It was a late winter evening and the potential donor’s condition was deteriorating, so it was time to hurry and the ambulance driver hit the accelerator. The journey was full of stress and tension, as the snowfall intensified and the road was slippery, but the coordinator reached the destination safely, comforted the family members who had lost a loved one and hurried back to Vilnius to continue the coordination process, which ended in 2 successful transplants”, K recalls the happy end of the story. Grigaitė.

There are mixed feelings involved in coordination

According to the NTB coordinator, each organ donation process is unique and requires great responsibility:

“The work is interesting, unpredictable, which makes you feel a burst of adrenaline every time the coordinators phone rings, because you never know when a potential donor will be registered. It is very interesting to communicate with doctors and use the knowledge gained during studies.

Each case, potential donor, his health condition is different, so it is necessary to gradually, as if solving a puzzle, gather all the necessary information, the results of the patient’s tests and, together with the transplant specialists, evaluate which donor organs are the most suitable for the recipient.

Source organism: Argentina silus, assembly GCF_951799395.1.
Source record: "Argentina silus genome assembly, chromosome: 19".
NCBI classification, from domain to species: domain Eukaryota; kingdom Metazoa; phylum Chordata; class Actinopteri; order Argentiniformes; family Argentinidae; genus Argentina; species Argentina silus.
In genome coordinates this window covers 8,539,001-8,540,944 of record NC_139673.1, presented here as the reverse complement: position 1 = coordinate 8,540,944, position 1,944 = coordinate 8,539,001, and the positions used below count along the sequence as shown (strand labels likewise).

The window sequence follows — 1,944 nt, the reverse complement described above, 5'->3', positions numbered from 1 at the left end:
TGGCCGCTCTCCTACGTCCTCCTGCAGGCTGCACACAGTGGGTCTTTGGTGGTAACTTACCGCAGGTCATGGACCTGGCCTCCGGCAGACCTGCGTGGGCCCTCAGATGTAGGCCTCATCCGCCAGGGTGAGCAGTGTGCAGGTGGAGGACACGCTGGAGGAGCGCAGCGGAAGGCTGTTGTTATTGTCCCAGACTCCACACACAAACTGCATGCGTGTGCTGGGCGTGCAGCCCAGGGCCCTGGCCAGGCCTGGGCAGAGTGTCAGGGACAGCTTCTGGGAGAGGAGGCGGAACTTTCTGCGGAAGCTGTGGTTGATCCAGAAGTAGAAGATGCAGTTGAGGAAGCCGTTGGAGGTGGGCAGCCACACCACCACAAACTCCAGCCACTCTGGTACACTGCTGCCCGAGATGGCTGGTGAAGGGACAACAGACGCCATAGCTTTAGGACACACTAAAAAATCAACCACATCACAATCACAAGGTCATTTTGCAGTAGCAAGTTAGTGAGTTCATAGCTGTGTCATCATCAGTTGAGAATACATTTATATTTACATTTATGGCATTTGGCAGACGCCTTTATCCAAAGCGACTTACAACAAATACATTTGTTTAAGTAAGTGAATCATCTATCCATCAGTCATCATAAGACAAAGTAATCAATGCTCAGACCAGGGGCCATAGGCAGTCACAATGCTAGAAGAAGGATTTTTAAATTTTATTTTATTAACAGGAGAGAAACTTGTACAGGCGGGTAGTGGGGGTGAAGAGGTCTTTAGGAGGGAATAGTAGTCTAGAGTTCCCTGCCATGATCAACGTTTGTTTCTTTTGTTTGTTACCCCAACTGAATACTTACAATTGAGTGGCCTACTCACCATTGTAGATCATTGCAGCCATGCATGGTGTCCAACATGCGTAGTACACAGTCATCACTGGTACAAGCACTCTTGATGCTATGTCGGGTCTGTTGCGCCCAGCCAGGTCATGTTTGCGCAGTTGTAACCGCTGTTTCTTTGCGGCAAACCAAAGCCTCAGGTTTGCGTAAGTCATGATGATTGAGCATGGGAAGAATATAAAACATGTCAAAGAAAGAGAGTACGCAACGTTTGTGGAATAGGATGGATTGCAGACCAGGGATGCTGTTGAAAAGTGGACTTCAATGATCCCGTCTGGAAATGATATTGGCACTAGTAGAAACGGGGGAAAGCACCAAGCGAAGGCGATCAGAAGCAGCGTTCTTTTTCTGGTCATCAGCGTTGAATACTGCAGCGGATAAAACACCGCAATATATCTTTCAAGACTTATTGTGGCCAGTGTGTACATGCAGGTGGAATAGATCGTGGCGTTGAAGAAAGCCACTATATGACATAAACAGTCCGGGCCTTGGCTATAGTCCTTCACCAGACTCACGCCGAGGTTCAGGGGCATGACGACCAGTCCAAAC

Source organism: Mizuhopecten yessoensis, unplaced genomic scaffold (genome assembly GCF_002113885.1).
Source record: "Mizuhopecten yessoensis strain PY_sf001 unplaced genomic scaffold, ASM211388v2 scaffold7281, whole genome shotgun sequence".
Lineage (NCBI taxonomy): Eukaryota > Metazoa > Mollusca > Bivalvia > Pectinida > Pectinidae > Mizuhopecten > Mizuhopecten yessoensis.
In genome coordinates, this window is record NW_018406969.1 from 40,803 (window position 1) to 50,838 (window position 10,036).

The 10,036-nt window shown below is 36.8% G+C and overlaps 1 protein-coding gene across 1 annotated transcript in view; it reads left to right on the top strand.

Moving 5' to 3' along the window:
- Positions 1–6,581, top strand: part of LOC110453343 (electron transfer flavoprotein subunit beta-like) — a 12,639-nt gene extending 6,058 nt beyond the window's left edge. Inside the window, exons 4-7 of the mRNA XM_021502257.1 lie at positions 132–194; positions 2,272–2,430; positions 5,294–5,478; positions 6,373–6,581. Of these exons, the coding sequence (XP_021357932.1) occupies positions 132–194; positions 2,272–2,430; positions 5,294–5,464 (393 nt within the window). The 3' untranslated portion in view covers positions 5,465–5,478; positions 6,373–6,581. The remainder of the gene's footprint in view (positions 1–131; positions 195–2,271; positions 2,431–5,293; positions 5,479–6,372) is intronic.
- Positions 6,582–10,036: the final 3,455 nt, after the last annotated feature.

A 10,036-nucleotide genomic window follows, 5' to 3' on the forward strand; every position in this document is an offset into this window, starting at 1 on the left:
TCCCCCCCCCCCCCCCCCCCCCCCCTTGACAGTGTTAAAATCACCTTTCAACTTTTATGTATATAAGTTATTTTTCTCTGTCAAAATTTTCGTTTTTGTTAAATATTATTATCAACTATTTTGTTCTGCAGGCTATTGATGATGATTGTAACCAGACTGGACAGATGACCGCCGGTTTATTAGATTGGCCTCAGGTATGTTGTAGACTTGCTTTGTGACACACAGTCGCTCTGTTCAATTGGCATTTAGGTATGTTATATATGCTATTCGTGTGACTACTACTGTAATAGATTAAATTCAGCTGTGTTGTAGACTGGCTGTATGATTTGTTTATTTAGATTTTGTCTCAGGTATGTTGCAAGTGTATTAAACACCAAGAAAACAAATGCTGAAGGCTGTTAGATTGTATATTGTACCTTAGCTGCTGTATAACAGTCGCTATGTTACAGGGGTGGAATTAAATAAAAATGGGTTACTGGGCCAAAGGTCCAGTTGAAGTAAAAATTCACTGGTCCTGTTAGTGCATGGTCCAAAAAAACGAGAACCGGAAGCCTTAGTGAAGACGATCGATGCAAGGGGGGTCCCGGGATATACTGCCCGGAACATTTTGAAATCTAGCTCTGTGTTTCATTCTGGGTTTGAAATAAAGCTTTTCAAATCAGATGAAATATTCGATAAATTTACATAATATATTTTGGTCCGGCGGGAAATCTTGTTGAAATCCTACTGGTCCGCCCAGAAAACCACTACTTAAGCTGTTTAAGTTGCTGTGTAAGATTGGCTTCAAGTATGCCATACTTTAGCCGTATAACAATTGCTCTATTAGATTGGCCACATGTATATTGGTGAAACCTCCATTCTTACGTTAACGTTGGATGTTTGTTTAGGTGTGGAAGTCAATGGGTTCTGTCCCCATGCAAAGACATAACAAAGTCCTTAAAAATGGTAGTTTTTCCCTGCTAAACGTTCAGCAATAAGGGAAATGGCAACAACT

Every time a new potential donor appears, one feels sorry for the departing person and his family members, but at the same time, one wants to be happy for the patients whose lives will change for the better after the transplant. The visitor gets a great feeling when the whole process is coordinated successfully, without any problems or unforeseen situations”, says K. Grigaitė.

Currently, 321 people are waiting for a transplant in Lithuania*: 74 are waiting for kidney, 35 heart, 8 lung, 5 heart-lung complex, 51 liver, 148 cornea transplants. Among them – 4 children. The health of these people depends only on the kindness of other people and their willingness to donate their organs after death.

We invite you to express your approval for organ donation – you can do this by filling out an application online on the ntb.lt website or at any “Camelia”, “Eurovaistinė” or “Gintarinė vaistinė” pharmacy.

The article is in Lithuanian

Tags: burst adrenaline time phone rings people Lithuania important work